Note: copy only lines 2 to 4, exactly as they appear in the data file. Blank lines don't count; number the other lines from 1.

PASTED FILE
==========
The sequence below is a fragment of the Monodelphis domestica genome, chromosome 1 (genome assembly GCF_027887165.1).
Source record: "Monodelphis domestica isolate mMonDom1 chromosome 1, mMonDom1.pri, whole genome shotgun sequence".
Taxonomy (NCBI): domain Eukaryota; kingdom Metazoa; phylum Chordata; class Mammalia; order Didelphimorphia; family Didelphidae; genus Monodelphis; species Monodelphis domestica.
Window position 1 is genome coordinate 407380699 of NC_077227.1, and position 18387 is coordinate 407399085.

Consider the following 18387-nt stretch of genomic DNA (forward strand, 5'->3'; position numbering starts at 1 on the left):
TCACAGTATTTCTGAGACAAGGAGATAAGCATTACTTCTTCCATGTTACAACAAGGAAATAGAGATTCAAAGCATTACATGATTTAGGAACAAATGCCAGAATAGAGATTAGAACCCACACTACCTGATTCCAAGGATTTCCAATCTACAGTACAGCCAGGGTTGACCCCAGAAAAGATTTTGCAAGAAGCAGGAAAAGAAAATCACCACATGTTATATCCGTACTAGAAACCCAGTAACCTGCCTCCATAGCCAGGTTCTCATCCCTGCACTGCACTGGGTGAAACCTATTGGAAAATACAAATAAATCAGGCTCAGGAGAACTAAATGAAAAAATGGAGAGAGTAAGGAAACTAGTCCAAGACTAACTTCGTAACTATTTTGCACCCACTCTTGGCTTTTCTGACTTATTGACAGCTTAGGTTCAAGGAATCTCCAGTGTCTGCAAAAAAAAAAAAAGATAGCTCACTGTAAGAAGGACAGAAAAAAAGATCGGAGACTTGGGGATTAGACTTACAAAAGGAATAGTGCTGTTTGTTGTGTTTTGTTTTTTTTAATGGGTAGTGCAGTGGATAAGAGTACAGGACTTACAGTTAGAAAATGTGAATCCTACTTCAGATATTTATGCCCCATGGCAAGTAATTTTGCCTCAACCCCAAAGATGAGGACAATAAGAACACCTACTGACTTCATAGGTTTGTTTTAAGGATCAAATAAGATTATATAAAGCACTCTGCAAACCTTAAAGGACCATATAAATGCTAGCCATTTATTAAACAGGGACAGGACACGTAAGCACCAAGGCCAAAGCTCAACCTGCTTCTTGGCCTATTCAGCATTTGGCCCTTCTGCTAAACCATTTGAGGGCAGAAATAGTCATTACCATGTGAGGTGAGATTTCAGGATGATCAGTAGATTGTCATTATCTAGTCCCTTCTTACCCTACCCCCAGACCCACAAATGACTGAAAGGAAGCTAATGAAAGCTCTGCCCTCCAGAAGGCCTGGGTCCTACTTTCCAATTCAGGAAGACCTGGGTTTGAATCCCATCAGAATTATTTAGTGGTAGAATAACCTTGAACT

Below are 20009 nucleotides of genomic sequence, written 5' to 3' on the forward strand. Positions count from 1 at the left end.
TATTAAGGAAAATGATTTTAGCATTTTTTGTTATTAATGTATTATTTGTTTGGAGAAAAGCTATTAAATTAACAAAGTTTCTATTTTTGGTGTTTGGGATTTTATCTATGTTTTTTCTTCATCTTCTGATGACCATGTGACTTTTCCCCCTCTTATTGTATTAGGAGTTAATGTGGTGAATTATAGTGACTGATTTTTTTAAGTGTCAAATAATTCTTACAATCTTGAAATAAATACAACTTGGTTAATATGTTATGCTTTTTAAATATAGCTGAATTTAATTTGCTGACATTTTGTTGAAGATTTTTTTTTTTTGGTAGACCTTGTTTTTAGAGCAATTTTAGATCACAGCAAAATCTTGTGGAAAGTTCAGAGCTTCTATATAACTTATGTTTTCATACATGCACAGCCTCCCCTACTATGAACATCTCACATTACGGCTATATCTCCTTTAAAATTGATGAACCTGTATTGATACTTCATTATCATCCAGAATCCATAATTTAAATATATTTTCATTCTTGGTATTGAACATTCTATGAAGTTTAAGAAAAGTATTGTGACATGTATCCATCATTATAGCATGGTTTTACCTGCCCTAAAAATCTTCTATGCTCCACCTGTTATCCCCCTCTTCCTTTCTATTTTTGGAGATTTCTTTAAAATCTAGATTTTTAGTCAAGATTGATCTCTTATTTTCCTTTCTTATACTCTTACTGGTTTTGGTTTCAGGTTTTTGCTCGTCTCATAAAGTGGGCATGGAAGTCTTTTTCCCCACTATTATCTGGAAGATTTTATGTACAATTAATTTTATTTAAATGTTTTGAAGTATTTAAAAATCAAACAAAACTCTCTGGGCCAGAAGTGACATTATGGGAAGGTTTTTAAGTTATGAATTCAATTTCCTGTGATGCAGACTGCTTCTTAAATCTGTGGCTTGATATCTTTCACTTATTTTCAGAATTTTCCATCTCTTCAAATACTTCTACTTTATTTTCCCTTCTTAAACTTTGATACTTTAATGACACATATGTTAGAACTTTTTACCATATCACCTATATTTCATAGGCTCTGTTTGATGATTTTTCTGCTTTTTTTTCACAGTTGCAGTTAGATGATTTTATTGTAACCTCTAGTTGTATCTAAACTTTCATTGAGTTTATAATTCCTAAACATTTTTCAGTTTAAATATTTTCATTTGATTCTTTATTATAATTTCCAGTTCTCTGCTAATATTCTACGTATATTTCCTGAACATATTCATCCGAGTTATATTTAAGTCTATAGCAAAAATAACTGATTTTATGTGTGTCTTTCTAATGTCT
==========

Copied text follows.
Source record: "Monodelphis domestica isolate mMonDom1 chromosome 1, mMonDom1.pri, whole genome shotgun sequence".
Taxonomy (NCBI): domain Eukaryota; kingdom Metazoa; phylum Chordata; class Mammalia; order Didelphimorphia; family Didelphidae; genus Monodelphis; species Monodelphis domestica.
Window position 1 is genome coordinate 407380699 of NC_077227.1, and position 18387 is coordinate 407399085.